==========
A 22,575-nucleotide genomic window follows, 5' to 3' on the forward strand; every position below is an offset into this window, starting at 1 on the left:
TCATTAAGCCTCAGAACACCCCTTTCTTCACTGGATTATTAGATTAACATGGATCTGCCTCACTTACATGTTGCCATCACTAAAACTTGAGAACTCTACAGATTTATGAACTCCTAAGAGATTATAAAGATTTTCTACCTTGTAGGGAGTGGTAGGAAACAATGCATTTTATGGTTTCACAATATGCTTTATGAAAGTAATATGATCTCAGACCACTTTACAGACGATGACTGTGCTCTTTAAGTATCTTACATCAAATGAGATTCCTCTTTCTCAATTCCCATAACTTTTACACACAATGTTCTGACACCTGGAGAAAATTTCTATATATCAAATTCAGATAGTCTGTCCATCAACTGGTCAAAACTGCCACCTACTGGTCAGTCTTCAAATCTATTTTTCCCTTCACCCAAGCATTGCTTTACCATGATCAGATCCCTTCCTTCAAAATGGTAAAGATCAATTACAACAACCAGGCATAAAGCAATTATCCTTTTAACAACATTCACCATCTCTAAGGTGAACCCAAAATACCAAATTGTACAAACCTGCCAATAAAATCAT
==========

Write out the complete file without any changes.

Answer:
A 22,575-nucleotide genomic window follows, 5' to 3' on the forward strand; every position below is an offset into this window, starting at 1 on the left:
TCATTAAGCCTCAGAACACCCCTTTCTTCACTGGATTATTAGATTAACATGGATCTGCCTCACTTACATGTTGCCATCACTAAAACTTGAGAACTCTACAGATTTATGAACTCCTAAGAGATTATAAAGATTTTCTACCTTGTAGGGAGTGGTAGGAAACAATGCATTTTATGGTTTCACAATATGCTTTATGAAAGTAATATGATCTCAGACCACTTTACAGACGATGACTGTGCTCTTTAAGTATCTTACATCAAATGAGATTCCTCTTTCTCAATTCCCATAACTTTTACACACAATGTTCTGACACCTGGAGAAAATTTCTATATATCAAATTCAGATAGTCTGTCCATCAACTGGTCAAAACTGCCACCTACTGGTCAGTCTTCAAATCTATTTTTCCCTTCACCCAAGCATTGCTTTACCATGATCAGATCCCTTCCTTCAAAATGGTAAAGATCAATTACAACAACCAGGCATAAAGCAATTATCCTTTTAACAACATTCACCATCTCTAAGGTGAACCCAAAATACCAAATTGTACAAACCTGCCAATAAAATCAT